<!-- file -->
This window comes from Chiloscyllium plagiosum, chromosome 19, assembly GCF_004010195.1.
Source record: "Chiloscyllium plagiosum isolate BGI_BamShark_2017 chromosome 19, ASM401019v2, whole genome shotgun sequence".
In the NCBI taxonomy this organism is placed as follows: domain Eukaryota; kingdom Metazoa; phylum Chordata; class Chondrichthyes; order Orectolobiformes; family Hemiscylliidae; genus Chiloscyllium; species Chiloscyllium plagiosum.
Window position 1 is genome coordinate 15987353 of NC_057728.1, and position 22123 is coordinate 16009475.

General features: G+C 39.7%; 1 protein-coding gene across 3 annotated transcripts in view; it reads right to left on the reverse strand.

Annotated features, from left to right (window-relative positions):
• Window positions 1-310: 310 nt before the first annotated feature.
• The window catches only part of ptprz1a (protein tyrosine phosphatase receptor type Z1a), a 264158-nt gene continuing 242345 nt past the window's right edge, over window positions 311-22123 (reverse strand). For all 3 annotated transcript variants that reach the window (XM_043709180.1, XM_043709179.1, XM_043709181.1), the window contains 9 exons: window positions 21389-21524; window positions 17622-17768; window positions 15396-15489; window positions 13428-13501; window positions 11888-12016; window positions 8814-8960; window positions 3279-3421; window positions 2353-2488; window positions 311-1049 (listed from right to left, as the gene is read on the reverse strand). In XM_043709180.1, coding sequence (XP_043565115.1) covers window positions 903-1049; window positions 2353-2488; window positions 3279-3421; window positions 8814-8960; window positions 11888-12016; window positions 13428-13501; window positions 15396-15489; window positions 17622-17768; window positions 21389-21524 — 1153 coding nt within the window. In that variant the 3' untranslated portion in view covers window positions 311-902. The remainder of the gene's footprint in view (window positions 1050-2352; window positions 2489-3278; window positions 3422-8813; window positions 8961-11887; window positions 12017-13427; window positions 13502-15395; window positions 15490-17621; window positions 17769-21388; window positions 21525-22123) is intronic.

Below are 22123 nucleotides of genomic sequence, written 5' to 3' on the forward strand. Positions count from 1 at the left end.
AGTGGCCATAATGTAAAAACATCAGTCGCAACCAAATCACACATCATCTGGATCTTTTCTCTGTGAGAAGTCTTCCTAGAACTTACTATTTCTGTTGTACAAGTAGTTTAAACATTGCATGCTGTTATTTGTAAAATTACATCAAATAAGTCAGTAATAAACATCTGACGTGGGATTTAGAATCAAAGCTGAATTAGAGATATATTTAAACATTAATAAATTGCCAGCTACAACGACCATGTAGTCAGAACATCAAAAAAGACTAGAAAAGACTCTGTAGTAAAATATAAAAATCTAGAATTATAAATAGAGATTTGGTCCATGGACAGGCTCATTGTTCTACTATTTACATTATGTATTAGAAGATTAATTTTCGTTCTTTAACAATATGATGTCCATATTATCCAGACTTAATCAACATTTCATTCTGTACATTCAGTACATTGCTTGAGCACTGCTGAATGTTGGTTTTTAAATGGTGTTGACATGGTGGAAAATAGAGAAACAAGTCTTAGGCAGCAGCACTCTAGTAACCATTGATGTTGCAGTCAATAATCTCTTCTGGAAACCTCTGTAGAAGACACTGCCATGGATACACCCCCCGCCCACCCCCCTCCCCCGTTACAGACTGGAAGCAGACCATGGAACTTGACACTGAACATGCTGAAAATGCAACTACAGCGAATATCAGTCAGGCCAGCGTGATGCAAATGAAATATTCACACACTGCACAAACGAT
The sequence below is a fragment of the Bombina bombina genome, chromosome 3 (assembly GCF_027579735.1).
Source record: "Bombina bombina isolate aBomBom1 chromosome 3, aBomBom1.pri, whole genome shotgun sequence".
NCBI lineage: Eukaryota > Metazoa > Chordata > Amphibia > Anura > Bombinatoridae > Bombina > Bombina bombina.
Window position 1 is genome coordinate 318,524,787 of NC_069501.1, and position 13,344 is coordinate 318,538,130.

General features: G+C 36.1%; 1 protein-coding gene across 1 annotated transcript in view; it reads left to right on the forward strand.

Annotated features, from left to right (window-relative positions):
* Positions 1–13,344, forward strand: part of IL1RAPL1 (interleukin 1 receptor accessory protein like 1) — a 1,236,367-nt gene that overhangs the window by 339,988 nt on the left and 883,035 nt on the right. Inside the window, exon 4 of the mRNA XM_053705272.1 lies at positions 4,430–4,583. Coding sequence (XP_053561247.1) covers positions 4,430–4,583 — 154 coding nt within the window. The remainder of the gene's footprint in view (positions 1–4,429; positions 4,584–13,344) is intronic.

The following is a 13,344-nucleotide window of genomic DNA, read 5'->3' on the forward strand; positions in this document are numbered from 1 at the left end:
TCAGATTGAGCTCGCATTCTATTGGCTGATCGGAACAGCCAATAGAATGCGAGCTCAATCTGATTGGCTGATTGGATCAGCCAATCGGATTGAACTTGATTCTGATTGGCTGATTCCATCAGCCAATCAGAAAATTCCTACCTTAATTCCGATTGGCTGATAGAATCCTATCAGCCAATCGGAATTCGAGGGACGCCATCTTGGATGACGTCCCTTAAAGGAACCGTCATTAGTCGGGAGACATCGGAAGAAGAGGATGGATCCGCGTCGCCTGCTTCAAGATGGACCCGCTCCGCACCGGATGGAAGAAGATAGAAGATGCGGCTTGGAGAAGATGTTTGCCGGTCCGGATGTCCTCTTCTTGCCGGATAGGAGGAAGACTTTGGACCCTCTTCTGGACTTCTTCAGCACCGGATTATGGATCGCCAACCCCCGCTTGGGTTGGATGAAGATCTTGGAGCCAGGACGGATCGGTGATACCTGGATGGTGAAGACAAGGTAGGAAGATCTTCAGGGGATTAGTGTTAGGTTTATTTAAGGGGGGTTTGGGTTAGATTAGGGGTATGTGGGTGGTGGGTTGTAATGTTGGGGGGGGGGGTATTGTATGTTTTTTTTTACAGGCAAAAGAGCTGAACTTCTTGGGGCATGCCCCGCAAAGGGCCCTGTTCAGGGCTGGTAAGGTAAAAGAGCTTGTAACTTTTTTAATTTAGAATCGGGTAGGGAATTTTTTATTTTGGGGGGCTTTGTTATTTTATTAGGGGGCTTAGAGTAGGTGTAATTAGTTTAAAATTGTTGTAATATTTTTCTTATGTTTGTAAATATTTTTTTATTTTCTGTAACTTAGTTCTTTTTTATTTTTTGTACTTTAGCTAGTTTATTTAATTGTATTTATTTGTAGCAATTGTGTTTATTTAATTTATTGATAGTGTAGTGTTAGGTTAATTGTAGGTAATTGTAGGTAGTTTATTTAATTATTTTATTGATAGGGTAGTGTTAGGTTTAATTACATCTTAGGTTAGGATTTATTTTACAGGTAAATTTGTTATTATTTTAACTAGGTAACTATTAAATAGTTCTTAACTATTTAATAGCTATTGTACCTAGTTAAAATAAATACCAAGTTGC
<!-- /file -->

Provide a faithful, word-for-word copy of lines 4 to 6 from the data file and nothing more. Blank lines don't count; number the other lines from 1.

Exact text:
Window position 1 is genome coordinate 15987353 of NC_057728.1, and position 22123 is coordinate 16009475.

General features: G+C 39.7%; 1 protein-coding gene across 3 annotated transcripts in view; it reads right to left on the reverse strand.

Annotated features, from left to right (window-relative positions):